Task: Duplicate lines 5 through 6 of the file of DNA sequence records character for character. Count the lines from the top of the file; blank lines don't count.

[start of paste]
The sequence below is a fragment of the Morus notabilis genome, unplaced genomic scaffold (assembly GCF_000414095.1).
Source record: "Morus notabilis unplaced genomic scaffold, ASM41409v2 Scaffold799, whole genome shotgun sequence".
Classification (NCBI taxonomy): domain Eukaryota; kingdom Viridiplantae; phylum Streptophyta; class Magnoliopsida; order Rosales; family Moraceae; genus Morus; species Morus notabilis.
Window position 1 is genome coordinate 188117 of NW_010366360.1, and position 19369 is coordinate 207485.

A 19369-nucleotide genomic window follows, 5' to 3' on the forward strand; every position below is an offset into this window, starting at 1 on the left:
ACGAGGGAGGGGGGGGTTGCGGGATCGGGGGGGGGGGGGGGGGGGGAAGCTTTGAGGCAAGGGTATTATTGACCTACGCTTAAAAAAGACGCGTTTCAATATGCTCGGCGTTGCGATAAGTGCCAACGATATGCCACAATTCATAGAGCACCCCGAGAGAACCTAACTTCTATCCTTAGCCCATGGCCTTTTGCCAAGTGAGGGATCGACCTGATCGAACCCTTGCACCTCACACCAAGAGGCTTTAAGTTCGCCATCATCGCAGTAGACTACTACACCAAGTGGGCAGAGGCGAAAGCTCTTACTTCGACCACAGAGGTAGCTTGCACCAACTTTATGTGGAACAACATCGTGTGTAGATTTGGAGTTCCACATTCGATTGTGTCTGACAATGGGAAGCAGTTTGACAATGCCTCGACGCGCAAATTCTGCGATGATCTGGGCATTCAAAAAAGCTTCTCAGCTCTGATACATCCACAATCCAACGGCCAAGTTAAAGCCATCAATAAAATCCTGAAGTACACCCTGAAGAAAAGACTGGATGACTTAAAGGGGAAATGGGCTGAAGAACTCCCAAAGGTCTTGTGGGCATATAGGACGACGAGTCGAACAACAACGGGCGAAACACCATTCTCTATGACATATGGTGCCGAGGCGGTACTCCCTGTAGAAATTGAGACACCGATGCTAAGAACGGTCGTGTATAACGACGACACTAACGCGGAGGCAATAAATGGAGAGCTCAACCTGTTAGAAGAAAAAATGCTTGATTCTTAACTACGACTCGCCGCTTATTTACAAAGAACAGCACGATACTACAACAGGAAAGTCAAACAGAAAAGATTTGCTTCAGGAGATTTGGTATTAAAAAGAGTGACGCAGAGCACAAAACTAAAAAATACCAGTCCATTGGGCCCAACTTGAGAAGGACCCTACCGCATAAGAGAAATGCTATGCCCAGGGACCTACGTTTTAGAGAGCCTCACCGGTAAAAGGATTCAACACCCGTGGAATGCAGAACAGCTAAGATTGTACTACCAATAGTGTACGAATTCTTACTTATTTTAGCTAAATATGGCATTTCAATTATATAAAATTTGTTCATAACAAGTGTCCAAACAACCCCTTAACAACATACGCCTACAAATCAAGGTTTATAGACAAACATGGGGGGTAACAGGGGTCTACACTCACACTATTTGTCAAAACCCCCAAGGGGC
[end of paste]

A 19369-nucleotide genomic window follows, 5' to 3' on the forward strand; every position below is an offset into this window, starting at 1 on the left:
ACGAGGGAGGGGGGGGTTGCGGGATCGGGGGGGGGGGGGGGGGGGGAAGCTTTGAGGCAAGGGTATTATTGACCTACGCTTAAAAAAGACGCGTTTCAATATGCTCGGCGTTGCGATAAGTGCCAACGATATGCCACAATTCATAGAGCACCCCGAGAGAACCTAACTTCTATCCTTAGCCCATGGCCTTTTGCCAAGTGAGGGATCGACCTGATCGAACCCTTGCACCTCACACCAAGAGGCTTTAAGTTCGCCATCATCGCAGTAGACTACTACACCAAGTGGGCAGAGGCGAAAGCTCTTACTTCGACCACAGAGGTAGCTTGCACCAACTTTATGTGGAACAACATCGTGTGTAGATTTGGAGTTCCACATTCGATTGTGTCTGACAATGGGAAGCAGTTTGACAATGCCTCGACGCGCAAATTCTGCGATGATCTGGGCATTCAAAAAAGCTTCTCAGCTCTGATACATCCACAATCCAACGGCCAAGTTAAAGCCATCAATAAAATCCTGAAGTACACCCTGAAGAAAAGACTGGATGACTTAAAGGGGAAATGGGCTGAAGAACTCCCAAAGGTCTTGTGGGCATATAGGACGACGAGTCGAACAACAACGGGCGAAACACCATTCTCTATGACATATGGTGCCGAGGCGGTACTCCCTGTAGAAATTGAGACACCGATGCTAAGAACGGTCGTGTATAACGACGACACTAACGCGGAGGCAATAAATGGAGAGCTCAACCTGTTAGAAGAAAAAATGCTTGATTCTTAACTACGACTCGCCGCTTATTTACAAAGAACAGCACGATACTACAACAGGAAAGTCAAACAGAAAAGATTTGCTTCAGGAGATTTGGTATTAAAAAGAGTGACGCAGAGCACAAAACTAAAAAATACCAGTCCATTGGGCCCAACTTGAGAAGGACCCTACCGCATAAGAGAAATGCTATGCCCAGGGACCTACGTTTTAGAGAGCCTCACCGGTAAAAGGATTCAACACCCGTGGAATGCAGAACAGCTAAGATTGTACTACCAATAGTGTACGAATTCTTACTTATTTTAGCTAAATATGGCATTTCAATTATATAAAATTTGTTCATAACAAGTGTCCAAACAACCCCTTAACAACATACGCCTACAAATCAAGGTTTATAGACAAACATGGGGGGTAACAGGGGTCTACACTCACACTATTTGTCAAAACCCCCAAGGGGC